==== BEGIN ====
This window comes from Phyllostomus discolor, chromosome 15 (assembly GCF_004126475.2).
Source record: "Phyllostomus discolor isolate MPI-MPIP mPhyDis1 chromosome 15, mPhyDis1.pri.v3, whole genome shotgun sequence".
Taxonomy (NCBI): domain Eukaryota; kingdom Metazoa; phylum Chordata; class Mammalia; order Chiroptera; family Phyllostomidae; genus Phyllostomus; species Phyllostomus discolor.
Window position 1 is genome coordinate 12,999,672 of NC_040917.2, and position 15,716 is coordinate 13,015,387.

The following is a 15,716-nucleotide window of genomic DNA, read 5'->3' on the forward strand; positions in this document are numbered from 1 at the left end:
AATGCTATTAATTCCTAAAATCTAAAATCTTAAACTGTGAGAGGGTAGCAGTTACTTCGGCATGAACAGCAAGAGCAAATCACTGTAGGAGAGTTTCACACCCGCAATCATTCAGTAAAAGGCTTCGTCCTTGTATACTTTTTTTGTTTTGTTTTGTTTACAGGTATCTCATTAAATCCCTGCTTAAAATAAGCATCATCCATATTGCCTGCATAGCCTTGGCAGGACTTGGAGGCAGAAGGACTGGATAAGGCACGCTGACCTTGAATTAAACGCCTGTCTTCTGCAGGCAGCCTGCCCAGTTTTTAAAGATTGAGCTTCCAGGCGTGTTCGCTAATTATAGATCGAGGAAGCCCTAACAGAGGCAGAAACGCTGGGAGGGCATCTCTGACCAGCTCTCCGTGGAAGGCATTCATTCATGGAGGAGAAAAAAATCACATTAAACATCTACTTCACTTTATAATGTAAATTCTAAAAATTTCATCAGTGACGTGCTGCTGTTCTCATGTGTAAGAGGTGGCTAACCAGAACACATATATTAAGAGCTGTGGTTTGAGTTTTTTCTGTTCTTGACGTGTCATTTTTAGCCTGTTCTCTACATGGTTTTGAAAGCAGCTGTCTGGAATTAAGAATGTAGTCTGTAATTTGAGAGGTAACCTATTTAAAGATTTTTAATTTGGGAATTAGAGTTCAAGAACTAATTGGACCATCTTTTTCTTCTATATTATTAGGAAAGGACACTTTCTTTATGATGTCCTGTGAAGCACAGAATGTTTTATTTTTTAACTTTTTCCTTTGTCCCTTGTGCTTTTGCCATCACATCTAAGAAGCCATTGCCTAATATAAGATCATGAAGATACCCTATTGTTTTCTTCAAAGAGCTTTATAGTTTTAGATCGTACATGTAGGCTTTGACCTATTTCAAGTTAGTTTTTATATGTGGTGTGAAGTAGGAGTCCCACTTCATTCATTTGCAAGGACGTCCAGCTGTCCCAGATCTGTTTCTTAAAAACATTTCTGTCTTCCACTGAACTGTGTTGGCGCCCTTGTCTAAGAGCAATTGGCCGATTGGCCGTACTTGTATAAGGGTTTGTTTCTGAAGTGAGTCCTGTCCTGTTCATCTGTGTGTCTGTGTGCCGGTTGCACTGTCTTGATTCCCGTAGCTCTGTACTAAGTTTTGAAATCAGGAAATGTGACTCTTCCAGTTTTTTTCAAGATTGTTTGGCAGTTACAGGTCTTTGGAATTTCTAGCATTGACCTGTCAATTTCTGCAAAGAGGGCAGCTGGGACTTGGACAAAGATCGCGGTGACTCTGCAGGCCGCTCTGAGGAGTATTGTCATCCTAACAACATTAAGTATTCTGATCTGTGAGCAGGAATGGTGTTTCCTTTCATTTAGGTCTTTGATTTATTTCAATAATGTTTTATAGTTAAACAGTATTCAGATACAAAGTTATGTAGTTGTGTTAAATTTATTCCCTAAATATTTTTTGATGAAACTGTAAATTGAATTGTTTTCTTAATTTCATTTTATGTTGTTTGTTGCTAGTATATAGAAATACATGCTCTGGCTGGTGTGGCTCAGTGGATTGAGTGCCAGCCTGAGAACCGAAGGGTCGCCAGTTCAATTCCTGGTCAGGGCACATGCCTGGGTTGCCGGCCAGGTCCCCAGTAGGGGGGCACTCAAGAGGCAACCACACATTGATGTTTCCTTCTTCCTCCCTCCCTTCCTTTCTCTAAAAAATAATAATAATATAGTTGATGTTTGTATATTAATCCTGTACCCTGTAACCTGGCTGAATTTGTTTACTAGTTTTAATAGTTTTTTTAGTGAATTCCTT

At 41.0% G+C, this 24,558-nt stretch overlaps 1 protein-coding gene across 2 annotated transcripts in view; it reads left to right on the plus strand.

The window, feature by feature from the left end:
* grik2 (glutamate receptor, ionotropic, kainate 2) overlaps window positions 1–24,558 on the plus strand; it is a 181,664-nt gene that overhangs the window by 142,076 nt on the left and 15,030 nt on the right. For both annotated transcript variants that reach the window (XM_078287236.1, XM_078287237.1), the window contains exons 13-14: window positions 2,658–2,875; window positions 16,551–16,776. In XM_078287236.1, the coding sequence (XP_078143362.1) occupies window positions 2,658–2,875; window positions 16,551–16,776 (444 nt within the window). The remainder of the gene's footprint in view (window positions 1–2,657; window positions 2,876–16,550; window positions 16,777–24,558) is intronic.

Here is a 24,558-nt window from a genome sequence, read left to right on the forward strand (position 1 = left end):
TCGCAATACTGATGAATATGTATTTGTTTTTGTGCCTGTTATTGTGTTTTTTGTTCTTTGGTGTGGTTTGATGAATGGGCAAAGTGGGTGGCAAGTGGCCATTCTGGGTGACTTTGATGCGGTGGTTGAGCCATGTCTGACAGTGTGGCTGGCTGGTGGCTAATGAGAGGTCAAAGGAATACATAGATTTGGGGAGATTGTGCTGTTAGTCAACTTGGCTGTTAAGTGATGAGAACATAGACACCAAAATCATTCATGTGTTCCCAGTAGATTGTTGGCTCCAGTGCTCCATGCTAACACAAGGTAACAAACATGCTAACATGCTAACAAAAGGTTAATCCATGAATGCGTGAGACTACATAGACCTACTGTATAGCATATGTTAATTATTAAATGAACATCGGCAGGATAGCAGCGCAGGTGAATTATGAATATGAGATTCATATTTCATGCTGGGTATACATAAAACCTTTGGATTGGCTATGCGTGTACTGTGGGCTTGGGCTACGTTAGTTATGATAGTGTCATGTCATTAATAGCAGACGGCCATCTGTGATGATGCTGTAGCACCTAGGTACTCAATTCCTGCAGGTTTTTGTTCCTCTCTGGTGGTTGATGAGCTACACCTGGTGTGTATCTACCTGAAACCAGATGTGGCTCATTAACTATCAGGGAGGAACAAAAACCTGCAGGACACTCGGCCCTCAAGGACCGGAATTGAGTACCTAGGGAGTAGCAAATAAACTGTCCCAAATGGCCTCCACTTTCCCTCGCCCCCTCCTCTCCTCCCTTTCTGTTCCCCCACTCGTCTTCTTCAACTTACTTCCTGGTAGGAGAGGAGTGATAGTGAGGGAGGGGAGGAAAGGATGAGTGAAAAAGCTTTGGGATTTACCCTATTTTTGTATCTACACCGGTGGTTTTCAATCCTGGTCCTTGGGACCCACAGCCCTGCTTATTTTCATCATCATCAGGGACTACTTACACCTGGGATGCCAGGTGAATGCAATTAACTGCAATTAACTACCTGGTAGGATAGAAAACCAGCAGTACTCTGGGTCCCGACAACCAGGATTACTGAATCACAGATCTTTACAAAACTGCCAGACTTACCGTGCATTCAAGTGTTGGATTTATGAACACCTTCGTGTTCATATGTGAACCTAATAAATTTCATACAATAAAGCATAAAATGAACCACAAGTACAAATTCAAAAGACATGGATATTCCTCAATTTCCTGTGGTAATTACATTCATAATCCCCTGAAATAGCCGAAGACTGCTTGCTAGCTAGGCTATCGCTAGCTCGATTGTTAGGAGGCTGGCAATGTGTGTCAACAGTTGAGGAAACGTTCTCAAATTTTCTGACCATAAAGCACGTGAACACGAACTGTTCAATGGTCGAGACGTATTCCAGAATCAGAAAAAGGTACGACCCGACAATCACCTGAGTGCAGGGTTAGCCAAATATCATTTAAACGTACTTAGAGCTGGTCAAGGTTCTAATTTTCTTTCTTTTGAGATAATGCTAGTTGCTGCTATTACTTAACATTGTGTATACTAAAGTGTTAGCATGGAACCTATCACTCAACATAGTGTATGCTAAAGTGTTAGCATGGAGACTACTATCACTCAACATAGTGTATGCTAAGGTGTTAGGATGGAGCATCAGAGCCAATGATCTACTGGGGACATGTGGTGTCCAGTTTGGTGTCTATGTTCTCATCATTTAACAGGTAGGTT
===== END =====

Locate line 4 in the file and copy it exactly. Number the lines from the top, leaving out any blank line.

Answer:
Window position 1 is genome coordinate 12,999,672 of NC_040917.2, and position 15,716 is coordinate 13,015,387.